Monday, December 08, 1997
The Daily Dow
by Robert Sheard
LEXINGTON, KY. (Dec. 8, 1997) -- When the current Dow rankings get compressed, with several stocks bunched tightly surrounding three or four relative positions on our top ten list, it's not at all unusual for them to swap positions frequently -- even daily.
Readers seeing these almost daily changes in the rankings often worry that a stock they've just purchased is now in a different position on the list (or even off the list altogether). And the first question they ask is, "Did I make a mistake and should I sell the stock I just bought and replace it with the new one?"
My answer is always No and No. These rankings are simply not that precise and, in fact, we view all ten high-yield stocks as theoretical good candidates for the coming year. The further screens based on price are just a little focusing effort. In any given year, there's no way of telling which of the positions will produce the best returns, and trying to fine-tune our expectations on a year-to-year basis is unlikely to be successful.
Think of the Dow Approach as a cheap instamatic camera. You can use it to take a decent snapshot, but let's face it; its flexibility and resolution is limited when you stack it up against a state-of-the-art portrait camera.
If you put the two cameras to work on the same subject, you're going to get quite a different result. With the instamatic, you're able to take a fair picture easily and cheaply, and using one for years, you'll get many photo albums full of wonderful memories. But you're probably not going to win any photography contests for best picture.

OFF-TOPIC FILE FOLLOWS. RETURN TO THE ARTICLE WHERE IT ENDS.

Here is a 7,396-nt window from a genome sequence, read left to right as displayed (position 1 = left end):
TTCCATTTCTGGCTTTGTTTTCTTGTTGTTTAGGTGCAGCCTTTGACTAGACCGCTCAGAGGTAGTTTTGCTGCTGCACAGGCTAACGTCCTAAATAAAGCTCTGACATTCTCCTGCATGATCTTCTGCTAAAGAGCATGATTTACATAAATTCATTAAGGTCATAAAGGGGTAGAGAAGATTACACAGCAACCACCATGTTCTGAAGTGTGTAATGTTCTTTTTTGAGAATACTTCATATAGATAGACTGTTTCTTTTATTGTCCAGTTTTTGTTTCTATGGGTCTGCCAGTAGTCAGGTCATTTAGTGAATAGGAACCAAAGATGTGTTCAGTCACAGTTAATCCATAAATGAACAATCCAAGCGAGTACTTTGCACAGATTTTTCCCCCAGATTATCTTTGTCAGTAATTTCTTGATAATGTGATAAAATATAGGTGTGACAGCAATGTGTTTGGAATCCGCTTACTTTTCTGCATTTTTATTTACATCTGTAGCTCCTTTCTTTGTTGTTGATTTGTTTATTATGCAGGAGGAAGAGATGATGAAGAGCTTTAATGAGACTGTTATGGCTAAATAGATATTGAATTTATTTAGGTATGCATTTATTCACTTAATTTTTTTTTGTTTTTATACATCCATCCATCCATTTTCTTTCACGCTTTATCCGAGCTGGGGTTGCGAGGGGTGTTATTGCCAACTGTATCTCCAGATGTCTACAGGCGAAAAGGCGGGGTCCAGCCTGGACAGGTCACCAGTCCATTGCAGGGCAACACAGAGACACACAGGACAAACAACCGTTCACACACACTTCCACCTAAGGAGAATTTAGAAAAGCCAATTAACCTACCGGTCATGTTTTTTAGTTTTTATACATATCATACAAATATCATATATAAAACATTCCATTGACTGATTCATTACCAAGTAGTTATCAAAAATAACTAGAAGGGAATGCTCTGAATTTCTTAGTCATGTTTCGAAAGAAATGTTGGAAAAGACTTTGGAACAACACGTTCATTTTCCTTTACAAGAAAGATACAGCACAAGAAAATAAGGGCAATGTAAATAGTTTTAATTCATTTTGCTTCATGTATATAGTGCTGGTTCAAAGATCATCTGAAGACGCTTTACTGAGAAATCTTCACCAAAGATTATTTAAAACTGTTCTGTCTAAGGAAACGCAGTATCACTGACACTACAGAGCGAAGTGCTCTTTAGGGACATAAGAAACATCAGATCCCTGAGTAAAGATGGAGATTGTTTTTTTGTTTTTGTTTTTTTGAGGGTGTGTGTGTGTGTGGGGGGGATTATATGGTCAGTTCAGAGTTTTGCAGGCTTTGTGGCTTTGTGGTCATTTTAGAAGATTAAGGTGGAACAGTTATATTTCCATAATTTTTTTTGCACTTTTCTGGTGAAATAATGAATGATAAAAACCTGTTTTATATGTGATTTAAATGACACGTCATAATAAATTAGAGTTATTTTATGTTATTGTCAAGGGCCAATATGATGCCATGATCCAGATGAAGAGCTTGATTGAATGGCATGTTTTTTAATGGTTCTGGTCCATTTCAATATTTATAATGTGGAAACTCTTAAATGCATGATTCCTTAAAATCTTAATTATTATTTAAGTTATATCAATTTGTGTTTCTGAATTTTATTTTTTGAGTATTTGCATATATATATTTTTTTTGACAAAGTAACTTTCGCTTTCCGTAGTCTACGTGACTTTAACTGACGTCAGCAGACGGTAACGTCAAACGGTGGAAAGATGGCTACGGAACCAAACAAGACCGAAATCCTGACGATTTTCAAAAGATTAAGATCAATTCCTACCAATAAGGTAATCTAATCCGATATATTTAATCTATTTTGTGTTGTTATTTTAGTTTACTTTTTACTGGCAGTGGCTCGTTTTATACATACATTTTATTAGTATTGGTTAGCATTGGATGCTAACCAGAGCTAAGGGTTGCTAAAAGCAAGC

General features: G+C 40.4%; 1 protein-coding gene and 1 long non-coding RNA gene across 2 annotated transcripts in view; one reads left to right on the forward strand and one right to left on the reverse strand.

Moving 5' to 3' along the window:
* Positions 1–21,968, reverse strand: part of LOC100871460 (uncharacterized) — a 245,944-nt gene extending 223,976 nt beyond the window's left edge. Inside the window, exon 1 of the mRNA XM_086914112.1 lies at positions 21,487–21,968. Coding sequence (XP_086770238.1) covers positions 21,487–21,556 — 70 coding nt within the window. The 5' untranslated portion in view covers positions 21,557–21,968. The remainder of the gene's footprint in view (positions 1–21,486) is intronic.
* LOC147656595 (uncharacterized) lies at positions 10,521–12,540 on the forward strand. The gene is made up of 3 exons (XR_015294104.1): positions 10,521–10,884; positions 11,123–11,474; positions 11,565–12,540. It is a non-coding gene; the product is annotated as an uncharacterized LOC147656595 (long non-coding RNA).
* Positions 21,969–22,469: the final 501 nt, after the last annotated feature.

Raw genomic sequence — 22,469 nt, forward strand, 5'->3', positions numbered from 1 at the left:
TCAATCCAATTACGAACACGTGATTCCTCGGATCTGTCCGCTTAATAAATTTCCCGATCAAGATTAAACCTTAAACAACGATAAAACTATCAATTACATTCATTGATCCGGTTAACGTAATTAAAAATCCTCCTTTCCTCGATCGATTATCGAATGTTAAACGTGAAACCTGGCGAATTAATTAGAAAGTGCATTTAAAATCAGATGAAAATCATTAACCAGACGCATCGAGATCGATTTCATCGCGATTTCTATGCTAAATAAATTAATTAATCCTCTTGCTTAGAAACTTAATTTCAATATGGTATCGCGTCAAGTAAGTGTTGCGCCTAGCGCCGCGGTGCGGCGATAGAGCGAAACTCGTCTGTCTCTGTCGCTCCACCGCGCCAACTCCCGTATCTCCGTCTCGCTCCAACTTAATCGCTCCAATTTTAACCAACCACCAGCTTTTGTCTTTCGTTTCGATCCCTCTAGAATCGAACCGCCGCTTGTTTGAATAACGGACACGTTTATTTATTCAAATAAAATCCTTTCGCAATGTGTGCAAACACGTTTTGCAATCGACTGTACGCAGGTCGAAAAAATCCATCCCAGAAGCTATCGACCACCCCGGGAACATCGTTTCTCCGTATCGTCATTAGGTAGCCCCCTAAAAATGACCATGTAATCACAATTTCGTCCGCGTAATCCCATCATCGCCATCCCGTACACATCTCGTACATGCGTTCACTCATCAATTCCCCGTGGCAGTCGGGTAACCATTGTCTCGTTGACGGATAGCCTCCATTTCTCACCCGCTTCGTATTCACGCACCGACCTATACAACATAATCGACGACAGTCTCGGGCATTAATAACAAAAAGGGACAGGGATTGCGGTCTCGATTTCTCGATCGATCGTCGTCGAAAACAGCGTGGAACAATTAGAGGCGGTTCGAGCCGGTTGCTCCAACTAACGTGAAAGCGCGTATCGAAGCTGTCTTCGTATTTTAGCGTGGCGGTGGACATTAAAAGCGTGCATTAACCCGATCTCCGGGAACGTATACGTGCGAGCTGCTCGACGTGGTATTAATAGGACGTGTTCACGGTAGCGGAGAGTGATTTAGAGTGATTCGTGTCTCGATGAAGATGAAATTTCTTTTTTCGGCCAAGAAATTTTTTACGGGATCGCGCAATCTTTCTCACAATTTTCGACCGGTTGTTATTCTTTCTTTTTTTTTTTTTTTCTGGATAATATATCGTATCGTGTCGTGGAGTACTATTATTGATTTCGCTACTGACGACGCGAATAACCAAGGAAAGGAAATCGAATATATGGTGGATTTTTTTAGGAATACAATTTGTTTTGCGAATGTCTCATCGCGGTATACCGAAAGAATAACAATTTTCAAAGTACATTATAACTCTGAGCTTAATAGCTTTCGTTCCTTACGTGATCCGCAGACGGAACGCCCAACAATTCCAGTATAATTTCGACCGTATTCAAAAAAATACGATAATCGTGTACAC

So for investors who aren't financial analysts (and perhaps even the financial analysts could use a snapshot occasionally instead of losing the "picture" in the details), the Dow Approach Instamatic is a quick and inexpensive tool for creating a pretty good picture of the relative value of the high-yield Dow stocks. It's not perfect, but as long as it continues to generate better-than-average photos, you're going to be happy with its use. (And despite all the recent hoopla coming from O'Higgins about the Dow Dogs dying, it still works. Since O'Higgins claims to have abandoned the approach in 1990, his own BTD5 strategy has returned 27% a year.)
Don't work too hard at this Dow Approach stuff. Its real beauty is its simplicity. Enjoy it and look back on the great memories in 30 or 40 years. Fool on!
Stock Change Last -------------------- T + 5/16 57.75 GM + 9/16 63.81 CHV + 1/8 79.38 MMM - 9/16 96.00
Day Month Year FOOL-4 +0.32% 1.77% 28.32% DJIA -0.47% 3.68% 25.78% S&P 500 -0.14% 2.82% 32.62% NASDAQ +1.08% 3.19% 27.92% Rec'd # Security In At Now Change 1/2/97 479 AT&T 41.75 57.75 38.32% 1/2/97 153 Chevron 65.00 79.38 22.12% 1/2/97 120 3M 83.00 96.00 15.66% 1/2/97 179 Gen. Motor 55.75 63.81 14.46% Rec'd # Security In At Value Change 1/2/97 479 AT&T 19998.25 27662.25 $7664.00 1/2/97 153 Chevron 9945.00 12144.38 $2199.38 1/2/97 120 3M 9960.00 11520.00 $1560.00 1/2/97 179 Gen. Motor 9979.25 11422.44 $1443.19 CASH $1409.35 TOTAL $64158.41